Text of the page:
• SkyMap – Wondering what that bright star is? Or is it a planet? Point your phone at the sky and the app shows you what you’re looking at. (Android, Free, there are similar apps for iOS)
  • Live Butterflies Augmented Reality Experience – An example of how the Live Butterflies app can be used with students.
  • Translate Text on the Fly Using Your Phone and the Google Translate App – Point the app at a sign in a foreign language to translate it.

Virtual Reality

  • Google Expeditions – Take your students on immersive tours of historic sites, remote landscapes, and more. Works best with VR viewers (like Google Cardboard) and smartphones. Can also be used with iPads, but without the VR viewer. The teacher selects the expedition the class will go on and each student’s device connects to the teacher’s device via wifi. The teacher then guides the experience. Don’t have devices for each student, project the expedition for the whole class. To test it out: Find a friend and download the app to your mobile devices. One of you will be the guide and the other the student. The guide opens their app and selects an expedition. The student opens their app and is be prompted to join the teacher’s expedition. (I tested it out by myself with my iPad as the guide and my Android phone as the student.)
  • Virtual Reality Gear Guide – Covers lots of options for getting the gear you need to use Google Expeditions in the classroom
  • Google Cardboard – This inexpensive viewer (around $10) can be used with many different VR content apps and provides a reasonably good VR experience. The New York Times sent these out to their subscribers in 2015 to help promote their VR content.  Other viewers include: Mattel Viewmaster ($30), Google Daydream ($70) and Samsung Gear VR ($95), among others.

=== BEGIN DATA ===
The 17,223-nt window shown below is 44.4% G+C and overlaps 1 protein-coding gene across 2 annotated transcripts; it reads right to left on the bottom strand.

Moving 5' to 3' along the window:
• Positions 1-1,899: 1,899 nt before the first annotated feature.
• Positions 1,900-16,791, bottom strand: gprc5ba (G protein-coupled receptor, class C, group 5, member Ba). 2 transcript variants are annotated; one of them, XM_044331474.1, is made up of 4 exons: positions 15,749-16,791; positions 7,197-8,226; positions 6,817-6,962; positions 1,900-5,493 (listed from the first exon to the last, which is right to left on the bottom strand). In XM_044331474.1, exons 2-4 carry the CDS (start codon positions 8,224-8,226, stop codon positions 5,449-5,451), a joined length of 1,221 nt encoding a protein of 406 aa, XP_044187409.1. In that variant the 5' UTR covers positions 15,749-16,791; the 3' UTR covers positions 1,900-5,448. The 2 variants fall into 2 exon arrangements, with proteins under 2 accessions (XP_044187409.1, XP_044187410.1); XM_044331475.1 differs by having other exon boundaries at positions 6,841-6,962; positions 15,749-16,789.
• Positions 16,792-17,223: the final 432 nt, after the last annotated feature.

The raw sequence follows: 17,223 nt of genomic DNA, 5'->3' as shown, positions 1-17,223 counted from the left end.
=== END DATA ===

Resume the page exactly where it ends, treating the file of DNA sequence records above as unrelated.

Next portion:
• Google Cardboard Camera App (Android and iOS, Free) – Create your own 360 degree images for viewing. These are static 360 degree images, not video. But so simple to create! Students could create their own images during field trips or vacation trips.
  • Nearpod VR – The Nearpod app includes over 100 VR based lessons. Can be used with or without VR viewers
  • ThingLink 360 – Upload a 360 degree video and add hotspots to the image that connect the user to videos, documents, audio and other online content that they can explore independently. ThingLink webinars with examples of how to use in education.
  • Some VR Content to try – View in the YouTube app on your phone or try viewing with a VR viewer like Google Cardboard.


Remember, you don’t have to explore everything on this page, there’s a lot here to make sure everyone finds something new and interesting to do.

  • Explore some of the readings and apps.
  • If you have a smartphone or tablet, download an app or two and test them out.
  • If there are other related services/tools that we haven’t been mentioned, feel free to explore them instead. As long as they’re related to this topic.
  • Consider how you can use these tools with your students.
  • Write a blog post about your experience.


  • Write & publish your blog post.
  • Copy the URL for the post.
  • Return to the lesson page on the CanvasLMS site.
  • Use the SUBMIT ASSIGNMENT button in the CanvasLMS page and paste in your URL.

*Only for students participating in the workshop for PD credit hours through the Canavas LMS system.